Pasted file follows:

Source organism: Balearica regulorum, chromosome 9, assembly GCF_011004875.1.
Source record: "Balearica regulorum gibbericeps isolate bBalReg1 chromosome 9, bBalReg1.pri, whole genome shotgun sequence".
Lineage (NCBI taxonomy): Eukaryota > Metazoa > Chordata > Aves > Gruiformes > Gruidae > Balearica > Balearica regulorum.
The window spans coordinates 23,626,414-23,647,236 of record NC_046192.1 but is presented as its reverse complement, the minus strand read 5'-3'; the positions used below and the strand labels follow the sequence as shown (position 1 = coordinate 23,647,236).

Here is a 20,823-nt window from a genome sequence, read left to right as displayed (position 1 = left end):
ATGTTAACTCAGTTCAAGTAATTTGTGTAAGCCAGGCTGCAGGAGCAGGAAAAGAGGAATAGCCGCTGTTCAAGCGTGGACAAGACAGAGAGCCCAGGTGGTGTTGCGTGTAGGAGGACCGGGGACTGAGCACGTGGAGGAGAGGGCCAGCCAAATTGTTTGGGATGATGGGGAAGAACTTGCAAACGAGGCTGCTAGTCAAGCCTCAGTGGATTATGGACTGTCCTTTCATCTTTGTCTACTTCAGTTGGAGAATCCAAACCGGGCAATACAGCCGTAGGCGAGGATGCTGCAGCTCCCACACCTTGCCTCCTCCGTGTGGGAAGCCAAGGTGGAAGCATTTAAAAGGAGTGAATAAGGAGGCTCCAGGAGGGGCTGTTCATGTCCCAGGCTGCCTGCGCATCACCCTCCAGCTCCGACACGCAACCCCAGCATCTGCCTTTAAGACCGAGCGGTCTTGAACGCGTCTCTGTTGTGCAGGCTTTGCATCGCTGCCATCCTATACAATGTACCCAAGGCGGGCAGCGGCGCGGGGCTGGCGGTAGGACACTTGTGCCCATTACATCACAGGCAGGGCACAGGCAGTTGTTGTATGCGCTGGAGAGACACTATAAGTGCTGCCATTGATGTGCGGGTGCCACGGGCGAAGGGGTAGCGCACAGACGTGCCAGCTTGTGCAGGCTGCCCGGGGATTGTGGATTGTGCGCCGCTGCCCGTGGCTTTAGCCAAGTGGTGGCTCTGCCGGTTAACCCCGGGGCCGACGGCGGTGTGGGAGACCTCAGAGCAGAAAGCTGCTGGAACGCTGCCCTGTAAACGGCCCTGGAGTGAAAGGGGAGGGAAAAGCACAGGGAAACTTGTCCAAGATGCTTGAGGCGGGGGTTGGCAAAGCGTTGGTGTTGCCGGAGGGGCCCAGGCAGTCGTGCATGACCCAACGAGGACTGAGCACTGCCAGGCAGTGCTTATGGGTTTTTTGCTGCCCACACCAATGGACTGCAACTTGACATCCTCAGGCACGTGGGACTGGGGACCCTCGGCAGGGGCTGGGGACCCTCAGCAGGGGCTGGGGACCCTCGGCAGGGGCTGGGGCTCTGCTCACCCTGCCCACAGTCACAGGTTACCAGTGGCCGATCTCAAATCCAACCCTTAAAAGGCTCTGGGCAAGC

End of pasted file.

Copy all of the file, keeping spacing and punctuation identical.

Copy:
Source organism: Balearica regulorum, chromosome 9, assembly GCF_011004875.1.
Source record: "Balearica regulorum gibbericeps isolate bBalReg1 chromosome 9, bBalReg1.pri, whole genome shotgun sequence".
Lineage (NCBI taxonomy): Eukaryota > Metazoa > Chordata > Aves > Gruiformes > Gruidae > Balearica > Balearica regulorum.
The window spans coordinates 23,626,414-23,647,236 of record NC_046192.1 but is presented as its reverse complement, the minus strand read 5'-3'; the positions used below and the strand labels follow the sequence as shown (position 1 = coordinate 23,647,236).

Here is a 20,823-nt window from a genome sequence, read left to right as displayed (position 1 = left end):
ATGTTAACTCAGTTCAAGTAATTTGTGTAAGCCAGGCTGCAGGAGCAGGAAAAGAGGAATAGCCGCTGTTCAAGCGTGGACAAGACAGAGAGCCCAGGTGGTGTTGCGTGTAGGAGGACCGGGGACTGAGCACGTGGAGGAGAGGGCCAGCCAAATTGTTTGGGATGATGGGGAAGAACTTGCAAACGAGGCTGCTAGTCAAGCCTCAGTGGATTATGGACTGTCCTTTCATCTTTGTCTACTTCAGTTGGAGAATCCAAACCGGGCAATACAGCCGTAGGCGAGGATGCTGCAGCTCCCACACCTTGCCTCCTCCGTGTGGGAAGCCAAGGTGGAAGCATTTAAAAGGAGTGAATAAGGAGGCTCCAGGAGGGGCTGTTCATGTCCCAGGCTGCCTGCGCATCACCCTCCAGCTCCGACACGCAACCCCAGCATCTGCCTTTAAGACCGAGCGGTCTTGAACGCGTCTCTGTTGTGCAGGCTTTGCATCGCTGCCATCCTATACAATGTACCCAAGGCGGGCAGCGGCGCGGGGCTGGCGGTAGGACACTTGTGCCCATTACATCACAGGCAGGGCACAGGCAGTTGTTGTATGCGCTGGAGAGACACTATAAGTGCTGCCATTGATGTGCGGGTGCCACGGGCGAAGGGGTAGCGCACAGACGTGCCAGCTTGTGCAGGCTGCCCGGGGATTGTGGATTGTGCGCCGCTGCCCGTGGCTTTAGCCAAGTGGTGGCTCTGCCGGTTAACCCCGGGGCCGACGGCGGTGTGGGAGACCTCAGAGCAGAAAGCTGCTGGAACGCTGCCCTGTAAACGGCCCTGGAGTGAAAGGGGAGGGAAAAGCACAGGGAAACTTGTCCAAGATGCTTGAGGCGGGGGTTGGCAAAGCGTTGGTGTTGCCGGAGGGGCCCAGGCAGTCGTGCATGACCCAACGAGGACTGAGCACTGCCAGGCAGTGCTTATGGGTTTTTTGCTGCCCACACCAATGGACTGCAACTTGACATCCTCAGGCACGTGGGACTGGGGACCCTCGGCAGGGGCTGGGGACCCTCAGCAGGGGCTGGGGACCCTCGGCAGGGGCTGGGGCTCTGCTCACCCTGCCCACAGTCACAGGTTACCAGTGGCCGATCTCAAATCCAACCCTTAAAAGGCTCTGGGCAAGC